- Choosing a cloud services provider. The situation is complicated by the choice of cloud service providers. Right now, the most popular are Azure, AWS, GCP, Oracle, and IBM cloud — which is vastly used in the telecom industry, by the way. This is where gaps in internal competencies and resource availability appear, especially in big projects involving cloud migration or cloud-native re-engineering. That’s been exactly the case for one of the biggest telecom operators in Ukraine. 130 Intellias experts helped them with re-engineering their data warehouse in the cloud, and it took one year to complete the task. Telecom operators simply lack people with expertise in various systems like AWS and Azure to implement a program like this.
- Security and privacy. Another barrier to cloud adoption for telcos is regulatory issues. Storing data openly and without proper encryption, especially in countries with no local AWS, Azure, or GCP data centers, is quite risky in terms of regulatory compliance. Systems are still considered quite vulnerable to hyper jacking. The cloud and associated technologies evolve rapidly, and the gap between cloud services and legacy systems creates vulnerabilities criminals would like to exploit.
- Costs and maintenance. One of the major barriers to cloud adoption is a lack of trust. And when I mention trust, I also mean that telcos are still unsure whether cloud services would be more beneficial than on-premises systems in terms of cost-savings. There is major uncertainty that the costs spent on a cloud system will be less than the total cost of ownership for an on-premises system. There is still mistrust of cloud systems, and bill shock is a significant part of it.
Ways to overcome cloud adoption obstacles
The first thing telcos have to do is build on their internal expertise with the help of top IT companies. Telcos can use IT companies for quick solutions or system implementation and to gain skills and increase the level of their own expertise. This is what the Ukrainian telecom services provider we worked with did, relying on our help as an expert in the field.
In this way, operators gain experience from IT companies, get a background in cloud solutions, accumulate expertise and keep all the key roles — architects, managers of similar projects, security architects — inside the company.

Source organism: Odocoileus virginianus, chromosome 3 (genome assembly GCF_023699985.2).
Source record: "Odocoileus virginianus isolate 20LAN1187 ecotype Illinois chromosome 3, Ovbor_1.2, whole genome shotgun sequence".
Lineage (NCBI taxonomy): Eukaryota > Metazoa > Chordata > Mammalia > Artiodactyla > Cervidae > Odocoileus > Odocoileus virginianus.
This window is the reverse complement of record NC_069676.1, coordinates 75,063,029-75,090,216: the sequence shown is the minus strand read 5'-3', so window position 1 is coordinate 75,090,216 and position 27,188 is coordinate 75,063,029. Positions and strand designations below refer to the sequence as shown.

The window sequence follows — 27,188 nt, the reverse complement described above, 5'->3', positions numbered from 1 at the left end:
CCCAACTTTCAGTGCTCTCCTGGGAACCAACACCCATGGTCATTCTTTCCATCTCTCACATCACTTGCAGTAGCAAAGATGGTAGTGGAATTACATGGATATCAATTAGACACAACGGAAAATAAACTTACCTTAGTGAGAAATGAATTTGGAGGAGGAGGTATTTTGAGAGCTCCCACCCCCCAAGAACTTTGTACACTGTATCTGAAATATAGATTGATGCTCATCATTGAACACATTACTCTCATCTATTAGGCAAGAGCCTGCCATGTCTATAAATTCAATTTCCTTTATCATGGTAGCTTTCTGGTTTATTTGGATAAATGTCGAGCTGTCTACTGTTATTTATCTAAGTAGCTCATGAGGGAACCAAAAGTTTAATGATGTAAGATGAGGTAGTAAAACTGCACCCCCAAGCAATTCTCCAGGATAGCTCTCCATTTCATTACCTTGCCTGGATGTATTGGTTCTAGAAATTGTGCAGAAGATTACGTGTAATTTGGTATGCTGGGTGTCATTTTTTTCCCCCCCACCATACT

- Proof of concept implementation. As for commercial issues and bill shock, these obstacles can be overcome with proof-of-concept (PoC) projects. Telcos tend to perform stress testing of cloud solutions by using synthetic data or actual sample data to see how much it would cost to implement a system in the cloud. Then they compare it to the cost of an on-premises implementation in their own data center to eliminate the chances of bill shock and find out whether a cloud solution would be cheaper. PoC projects are quite helpful here, as they provide the study loop and lessons learned on deducting cloud costs after the migration exercise.
- Building strong partnerships. We also see the tendency to create closer partnerships between telcos and IT companies and closer partnerships between telcos and cloud services providers, where cloud services providers see telcos as strategic partners and offer substantial discounts and consultancy for implementing cloud projects.
- Securing personal data. Regulatory issues are the main obstacle to cloud adoption in countries with no local data center operators. In these situations, telcos have already started integrating data anonymization solutions to protect sensitive data and subscribers’ personal information. Basically, operators upload data in an encrypted format. As such masquerading systems are implemented, they lower the risk of data exposure and help with regulatory compliance.
The bottom line
Cloud computing has already had a significant impact on the revenues and budgets of telco businesses. Cloud computing has proven to be more cost-efficient and a more flexible and agile way to store and work with data. With the help of cloud services providers, telcos can increase the popularity of their services, broaden their offering and improve overall business performance.
The final success of cloud adoption by telcos is related to several variables. First is the gradual development of internal expertise with the help of top IT companies. Here, telcos can learn from experience and use IT services as an agile on-demand resource to run their own projects.
Apart from that, it is immensely important to build close partnerships with cloud service providers, providing solid discounts for creating and implementing common strategic projects to cultivate the local market. These two strategies will ensure growth in the number of telcos shifting their workloads from on-premises data centers to public clouds.